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Gastropubs in Britain

Time was when a sandwich curled up at the edges was probably the most frequently seen pub-grub staple: thanks to the Gastropub revolution over the last decade or so lamb shanks in red wine and Thai green curry are probably vying for that top spot now.
Traditional pubs are sadly feeling the pinch, but not so the Gastropub it seems. Some focus on local ingredients and traditional fayre with a contemporary flourish; others are at the adventurous edge of the menu, keen to fuse the cuisines we have come to know with our own and produce something we wonít have tried before. Many young chefs strike out on their own for the first time in such venues, or get their first chance to head up a kitchen in one, bringing new ideas and energy.
Survivors of Ďpie and chips and we ainít got no sauceí days know their value. Younger diners may now take them for granted, vegetarians probably less so as they can be a rare haven for those seeking meat-free dishes. We should really all celebrate them, or the good ones at least, for the step-change they have brought in dining for those of us without bankersí expense accounts, and maybe think of them as the modern local, or our version of the fixed-price restaurants the French have enjoyed for a century of lunching.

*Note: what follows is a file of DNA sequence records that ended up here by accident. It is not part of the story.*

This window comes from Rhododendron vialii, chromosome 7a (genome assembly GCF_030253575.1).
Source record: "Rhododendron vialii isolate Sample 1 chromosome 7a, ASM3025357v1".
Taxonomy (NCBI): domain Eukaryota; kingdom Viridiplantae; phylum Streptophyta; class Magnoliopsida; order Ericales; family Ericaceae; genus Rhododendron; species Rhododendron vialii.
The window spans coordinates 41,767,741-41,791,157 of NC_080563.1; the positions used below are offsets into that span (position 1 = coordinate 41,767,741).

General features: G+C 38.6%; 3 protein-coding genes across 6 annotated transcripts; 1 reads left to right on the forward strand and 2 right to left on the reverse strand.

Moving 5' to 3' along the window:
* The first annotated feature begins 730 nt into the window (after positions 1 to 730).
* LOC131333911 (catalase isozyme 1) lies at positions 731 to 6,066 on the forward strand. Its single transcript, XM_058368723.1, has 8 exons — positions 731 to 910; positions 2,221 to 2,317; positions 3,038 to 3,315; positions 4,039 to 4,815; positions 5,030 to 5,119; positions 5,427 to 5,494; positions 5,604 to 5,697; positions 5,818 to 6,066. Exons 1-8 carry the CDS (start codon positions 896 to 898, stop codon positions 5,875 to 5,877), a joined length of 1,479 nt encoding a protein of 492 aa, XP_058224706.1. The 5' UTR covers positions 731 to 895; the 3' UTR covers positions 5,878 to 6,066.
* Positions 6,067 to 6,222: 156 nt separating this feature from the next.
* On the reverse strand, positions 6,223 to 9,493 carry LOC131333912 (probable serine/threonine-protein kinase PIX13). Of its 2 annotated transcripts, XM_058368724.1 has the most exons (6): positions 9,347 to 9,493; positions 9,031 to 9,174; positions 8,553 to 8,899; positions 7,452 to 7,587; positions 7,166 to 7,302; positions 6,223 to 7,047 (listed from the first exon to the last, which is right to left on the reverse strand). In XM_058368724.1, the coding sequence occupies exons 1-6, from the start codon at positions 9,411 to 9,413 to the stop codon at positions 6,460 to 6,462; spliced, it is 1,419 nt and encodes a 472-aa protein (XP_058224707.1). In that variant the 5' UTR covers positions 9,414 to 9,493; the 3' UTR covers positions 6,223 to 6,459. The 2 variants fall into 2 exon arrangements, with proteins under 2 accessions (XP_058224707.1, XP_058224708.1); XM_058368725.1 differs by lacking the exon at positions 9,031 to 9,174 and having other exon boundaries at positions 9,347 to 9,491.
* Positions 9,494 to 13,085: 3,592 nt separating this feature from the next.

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A wise man should have money in his head, but not in his heart. - Jonathan Swift
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On this day:
Treaty of Edinburgh-Northampton agreed - 1328, HMS Queen Charlotte Burns and Blows Up - 1800, Rubber Band Patented - 1845, Captain Oates leaves the tent - 1912, Marie Stopes Opens First Clinic - 1921, CNDís Inaugural Public Meeting - 1958, Eden Project Opens - 2001
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